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4.4 Different clauses for different modes

Because the compiler automatically reorders conjunctions to satisfy the modes, it is often possible for a single clause to satisfy different modes. However, occasionally reordering of conjunctions is not sufficient; you may want to write different code for different modes.

For example, the usual code for list append

append([], Ys, Ys).
append([X|Xs], Ys, [X|Zs]) :- append(Xs, Ys, Zs).

works fine in most modes, but is not very satisfactory for the ‘append(out, in, in)’ mode of append, because although every call in this mode only has at most one solution, the compiler’s determinism inference will not be able to infer that. This means that using the usual code for append in this mode will be inefficient, and the overly conservative determinism inference may cause spurious determinism errors later.

For this mode, it is better to use a completely different algorithm:

append(Prefix, Suffix, List) :-
    list.length(List, ListLength),
    list.length(Suffix, SuffixLength),
    PrefixLength = ListLength - SuffixLength,
    list.split_list(PrefixLength, List, Prefix, Suffix).

However, that code doesn’t work in the other modes of ‘append’.

To handle such cases, you can use mode annotations on clauses, which indicate that particular clauses should only be used for particular modes. To specify that a clause only applies to a given mode, each argument Arg of the clause head should be annotated with the corresponding argument mode Mode, using the ‘::’ mode qualification operator, i.e. ‘Arg :: Mode’.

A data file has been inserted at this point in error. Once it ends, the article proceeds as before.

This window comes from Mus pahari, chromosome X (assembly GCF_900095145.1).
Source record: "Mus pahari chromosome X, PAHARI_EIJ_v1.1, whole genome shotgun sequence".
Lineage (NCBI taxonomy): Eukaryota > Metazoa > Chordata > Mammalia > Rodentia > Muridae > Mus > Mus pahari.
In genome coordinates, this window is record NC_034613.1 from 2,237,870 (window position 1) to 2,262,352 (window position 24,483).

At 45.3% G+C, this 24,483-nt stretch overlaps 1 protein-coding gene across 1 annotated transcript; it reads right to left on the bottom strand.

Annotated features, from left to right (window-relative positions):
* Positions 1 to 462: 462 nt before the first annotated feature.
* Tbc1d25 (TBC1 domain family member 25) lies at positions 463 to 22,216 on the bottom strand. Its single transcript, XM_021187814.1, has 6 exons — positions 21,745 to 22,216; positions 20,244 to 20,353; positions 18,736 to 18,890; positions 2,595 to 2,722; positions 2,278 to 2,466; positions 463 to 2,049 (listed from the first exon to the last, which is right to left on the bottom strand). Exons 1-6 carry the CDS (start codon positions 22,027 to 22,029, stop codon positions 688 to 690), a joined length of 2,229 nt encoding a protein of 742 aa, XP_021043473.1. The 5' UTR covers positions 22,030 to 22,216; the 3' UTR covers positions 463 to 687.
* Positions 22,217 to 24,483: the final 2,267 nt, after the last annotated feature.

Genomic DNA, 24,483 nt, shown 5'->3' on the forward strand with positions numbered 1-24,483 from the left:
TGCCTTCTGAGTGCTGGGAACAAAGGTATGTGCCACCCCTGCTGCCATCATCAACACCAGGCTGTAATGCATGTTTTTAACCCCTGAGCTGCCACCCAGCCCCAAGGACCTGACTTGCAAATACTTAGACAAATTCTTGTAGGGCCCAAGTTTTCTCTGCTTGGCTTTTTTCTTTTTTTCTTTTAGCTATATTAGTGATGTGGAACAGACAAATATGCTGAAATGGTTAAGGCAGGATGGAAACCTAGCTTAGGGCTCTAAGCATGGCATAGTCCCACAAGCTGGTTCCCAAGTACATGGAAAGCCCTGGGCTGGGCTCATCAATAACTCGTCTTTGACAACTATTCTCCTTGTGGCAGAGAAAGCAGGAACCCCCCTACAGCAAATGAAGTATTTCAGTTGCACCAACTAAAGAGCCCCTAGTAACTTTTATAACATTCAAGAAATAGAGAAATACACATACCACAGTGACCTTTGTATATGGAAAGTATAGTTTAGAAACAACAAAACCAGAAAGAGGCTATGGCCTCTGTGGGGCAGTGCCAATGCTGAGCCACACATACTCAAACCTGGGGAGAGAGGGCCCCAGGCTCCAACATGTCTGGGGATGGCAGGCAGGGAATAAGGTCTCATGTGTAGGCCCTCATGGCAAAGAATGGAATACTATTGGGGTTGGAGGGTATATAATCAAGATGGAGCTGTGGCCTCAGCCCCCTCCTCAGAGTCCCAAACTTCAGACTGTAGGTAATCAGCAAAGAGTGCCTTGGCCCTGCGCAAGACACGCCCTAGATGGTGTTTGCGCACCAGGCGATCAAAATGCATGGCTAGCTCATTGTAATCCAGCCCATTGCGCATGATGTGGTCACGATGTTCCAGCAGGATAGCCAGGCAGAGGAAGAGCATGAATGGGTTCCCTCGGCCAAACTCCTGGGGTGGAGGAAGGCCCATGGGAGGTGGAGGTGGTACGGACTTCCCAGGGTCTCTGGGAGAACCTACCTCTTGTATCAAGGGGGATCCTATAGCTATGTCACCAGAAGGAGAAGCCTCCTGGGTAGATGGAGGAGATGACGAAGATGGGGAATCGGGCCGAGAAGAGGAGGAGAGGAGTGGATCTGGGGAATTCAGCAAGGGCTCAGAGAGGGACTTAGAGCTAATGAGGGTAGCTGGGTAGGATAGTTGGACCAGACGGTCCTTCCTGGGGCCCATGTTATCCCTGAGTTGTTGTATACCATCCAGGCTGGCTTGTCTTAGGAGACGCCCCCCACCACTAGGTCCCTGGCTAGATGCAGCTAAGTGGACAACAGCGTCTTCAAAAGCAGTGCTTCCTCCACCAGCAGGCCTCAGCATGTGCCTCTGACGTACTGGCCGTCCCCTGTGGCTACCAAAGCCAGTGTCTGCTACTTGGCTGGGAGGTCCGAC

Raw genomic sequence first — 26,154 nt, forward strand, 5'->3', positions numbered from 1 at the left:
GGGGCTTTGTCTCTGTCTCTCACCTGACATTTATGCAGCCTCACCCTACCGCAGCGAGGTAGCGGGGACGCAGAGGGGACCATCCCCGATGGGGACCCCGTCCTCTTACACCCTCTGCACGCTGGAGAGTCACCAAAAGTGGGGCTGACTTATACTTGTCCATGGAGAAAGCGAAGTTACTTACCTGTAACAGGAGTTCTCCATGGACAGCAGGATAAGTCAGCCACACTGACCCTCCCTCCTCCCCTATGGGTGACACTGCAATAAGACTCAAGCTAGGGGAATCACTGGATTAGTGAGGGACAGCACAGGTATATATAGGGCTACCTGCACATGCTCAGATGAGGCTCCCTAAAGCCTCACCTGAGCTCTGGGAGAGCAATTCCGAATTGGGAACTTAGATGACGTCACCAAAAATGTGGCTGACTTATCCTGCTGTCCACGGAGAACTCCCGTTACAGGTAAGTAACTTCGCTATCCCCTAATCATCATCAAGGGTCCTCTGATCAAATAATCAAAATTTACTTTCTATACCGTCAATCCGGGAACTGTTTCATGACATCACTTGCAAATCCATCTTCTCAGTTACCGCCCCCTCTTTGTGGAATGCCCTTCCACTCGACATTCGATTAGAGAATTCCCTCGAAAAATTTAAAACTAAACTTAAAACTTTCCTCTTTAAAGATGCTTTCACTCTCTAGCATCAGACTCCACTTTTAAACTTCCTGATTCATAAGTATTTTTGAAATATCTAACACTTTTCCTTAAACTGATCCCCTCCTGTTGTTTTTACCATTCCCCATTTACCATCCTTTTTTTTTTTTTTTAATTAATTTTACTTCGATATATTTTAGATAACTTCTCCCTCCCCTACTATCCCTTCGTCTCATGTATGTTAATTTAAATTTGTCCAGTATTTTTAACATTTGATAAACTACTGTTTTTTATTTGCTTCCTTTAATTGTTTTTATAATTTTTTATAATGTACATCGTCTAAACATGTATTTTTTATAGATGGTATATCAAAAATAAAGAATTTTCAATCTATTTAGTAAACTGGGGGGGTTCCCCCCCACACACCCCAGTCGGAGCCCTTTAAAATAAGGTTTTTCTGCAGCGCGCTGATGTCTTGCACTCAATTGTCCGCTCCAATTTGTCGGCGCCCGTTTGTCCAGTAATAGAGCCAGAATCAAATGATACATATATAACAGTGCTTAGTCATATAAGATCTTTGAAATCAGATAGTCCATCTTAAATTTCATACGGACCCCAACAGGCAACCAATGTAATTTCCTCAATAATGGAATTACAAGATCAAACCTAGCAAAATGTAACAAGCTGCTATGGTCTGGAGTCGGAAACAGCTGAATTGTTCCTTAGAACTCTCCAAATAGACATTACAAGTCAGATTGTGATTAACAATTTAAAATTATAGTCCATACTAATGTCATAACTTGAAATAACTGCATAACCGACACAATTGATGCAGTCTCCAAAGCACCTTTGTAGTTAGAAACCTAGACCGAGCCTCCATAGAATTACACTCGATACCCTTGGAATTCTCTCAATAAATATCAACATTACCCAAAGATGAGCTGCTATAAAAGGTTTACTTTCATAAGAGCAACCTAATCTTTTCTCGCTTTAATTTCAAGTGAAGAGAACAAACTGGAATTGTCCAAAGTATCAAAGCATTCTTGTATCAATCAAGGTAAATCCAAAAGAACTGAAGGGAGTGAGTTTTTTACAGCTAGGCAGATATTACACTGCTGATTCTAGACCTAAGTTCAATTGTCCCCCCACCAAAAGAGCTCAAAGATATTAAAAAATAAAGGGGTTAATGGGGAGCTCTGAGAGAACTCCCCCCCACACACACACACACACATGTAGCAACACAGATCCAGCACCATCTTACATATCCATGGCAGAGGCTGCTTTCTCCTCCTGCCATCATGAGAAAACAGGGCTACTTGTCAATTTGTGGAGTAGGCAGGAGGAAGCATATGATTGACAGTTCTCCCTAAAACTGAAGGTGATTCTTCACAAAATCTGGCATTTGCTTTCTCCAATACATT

For example, if ‘append’ was declared as

:- pred append(list(T), list(T), list(T)).
:- mode append(in, in, out).
:- mode append(out, out, in).
:- mode append(in, out, in).
:- mode append(out, in, in).

then you could implement it as

append(L1::in,  L2::in,  L3::out) :- usual_append(L1, L2, L3).
append(L1::out, L2::out, L3::in)  :- usual_append(L1, L2, L3).
append(L1::in,  L2::out, L3::in)  :- usual_append(L1, L2, L3).
append(L1::out, L2::in,  L3::in)  :- other_append(L1, L2, L3).

usual_append([], Ys, Ys).
usual_append([X|Xs], Ys, [X|Zs]) :- usual_append(Xs, Ys, Zs).

other_append(Prefix, Suffix, List) :-
    list.length(List, ListLength),
    list.length(Suffix, SuffixLength),
    PrefixLength = ListLength - SuffixLength,
    list.split_list(PrefixLength, List, Prefix, Suffix).

This language feature can be used to write “impure” code that doesn’t have any consistent declarative semantics. For example, you can easily use it to write something similar to Prolog’s (in)famous ‘var/1’ predicate:

:- mode var(in).
:- mode var(free>>free).
var(_::in) :- fail.
var(_::free>>free) :- true.

As you can see, in this case the two clauses are not equivalent.

Because of this possibility, predicates or functions which are defined using different code for different modes are by default assumed to be impure; the programmer must either (1) carefully ensure that the logical meaning of the clauses is the same for all modes, which can be declared to the compiler through a ‘pragma promise_equivalent_clauses’ declaration, or a ‘pragma promise_pure’ declaration, or (2) declare the predicate or function as impure. See Impurity.

In the example with ‘append’ above, the two ways of implementing append do have the same declarative semantics, so we can safely use the first approach:

:- pragma promise_equivalent_clauses(append/3).

The pragma

:- pragma promise_pure(append/3).

would also promise that the clauses are equivalent, but on top of that would also promise that the code of each clause is pure. Sometimes, if some clauses contain impure code, that is a promise that the programmer wants to make, but this extra promise is unnecessary in this case.

In the example with ‘var/1’ above, the two clauses have different semantics, so the predicate must be declared as impure:

	:- impure pred var(T).

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